The Daily Tar Heel

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Monday March 27th

Hazing still a possibility in Shannon death

Carrboro police haven’t ruled out hazing in the death of a UNC freshman last October, according to an update from the department.

David Shannon, a UNC freshman and a pledge in the Chi Phi fraternity, died after falling 40 feet from machinery at Carrboro’s Ready Mixed Concrete Plant.

Police reached out to members of the fraternity and the UNC community but haven’t received any information in return, Carrboro Police Chief Walter Horton said in a recent email update to town staff.

What little information police did receive couldn’t be confirmed, he said.

“You also inquired what charges would be appropriate in this case if we got to that point. Depending on what information is developed, we may be able to charge N.C. General Statute 14-35 Hazing which is a class 2 misdemeanor,” Horton said in the email. “Dependent on other developments, we may have additional charges if appropriate.”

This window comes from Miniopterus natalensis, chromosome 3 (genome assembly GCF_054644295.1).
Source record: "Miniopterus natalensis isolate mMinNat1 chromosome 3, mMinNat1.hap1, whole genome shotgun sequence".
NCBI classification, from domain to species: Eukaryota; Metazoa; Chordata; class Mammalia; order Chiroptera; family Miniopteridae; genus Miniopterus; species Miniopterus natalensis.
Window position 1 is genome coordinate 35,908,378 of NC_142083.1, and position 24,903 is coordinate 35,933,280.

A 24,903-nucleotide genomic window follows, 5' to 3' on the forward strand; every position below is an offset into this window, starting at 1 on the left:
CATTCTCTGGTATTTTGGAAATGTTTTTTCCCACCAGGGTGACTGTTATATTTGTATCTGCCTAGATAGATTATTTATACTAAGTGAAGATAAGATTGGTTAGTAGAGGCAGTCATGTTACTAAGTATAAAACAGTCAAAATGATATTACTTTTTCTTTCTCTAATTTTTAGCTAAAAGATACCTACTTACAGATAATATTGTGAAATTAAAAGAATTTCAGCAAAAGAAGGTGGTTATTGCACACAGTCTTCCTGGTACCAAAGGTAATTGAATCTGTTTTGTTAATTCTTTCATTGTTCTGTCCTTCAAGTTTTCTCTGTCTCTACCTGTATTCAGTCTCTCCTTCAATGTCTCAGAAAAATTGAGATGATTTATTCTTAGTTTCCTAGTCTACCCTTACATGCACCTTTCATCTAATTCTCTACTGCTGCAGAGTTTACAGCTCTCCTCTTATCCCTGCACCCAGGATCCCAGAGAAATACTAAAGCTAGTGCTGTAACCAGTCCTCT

N.C. General Statute 14-35 defines hazing as “to subject another student to physical injury as part of an initiation, or as a prerequisite to membership, into any organized school group, including any society, athletic team, fraternity or sorority, or other similar group.”

Ross Masters, president of the Chi Phi fraternity, said Shannon was not being hazed by the Chi Phi fraternity the night he died. Masters said the fraternity does not haze its pledges.

Masters said police have not interviewed him as part of the investigation, and the fraternity had not considered it could be implicated.

“We were never even worried about the legal aspects,” Masters said. “Our hearts are just broken for David.”

Alcohol might have been a factor in Shannon’s death, according to a statement from Carrboro police last year.

Horton said hazing is just one possibility that could come out of the department’s investigation.

“I’m not going to say it is (hazing),” Horton said in an interview Tuesday. “That’s one of the things that could come out of the investigation.”

Police did not initially suspect hazing during the early stages of the investigation.

“It is not the primary focus, and there is no evidence at this time to suggest that hazing was a factor in Mr. Shannon’s death,” Capt. Chris Atack, then a lieutenant, said in a statement in October.

Police are still waiting on the official results from an autopsy.

In his update to town staff, Horton said the department plans to ask Crime Stoppers to increase a reward for information about the case.

“It is important to us that we do our best to provide closure to the Shannon family.”

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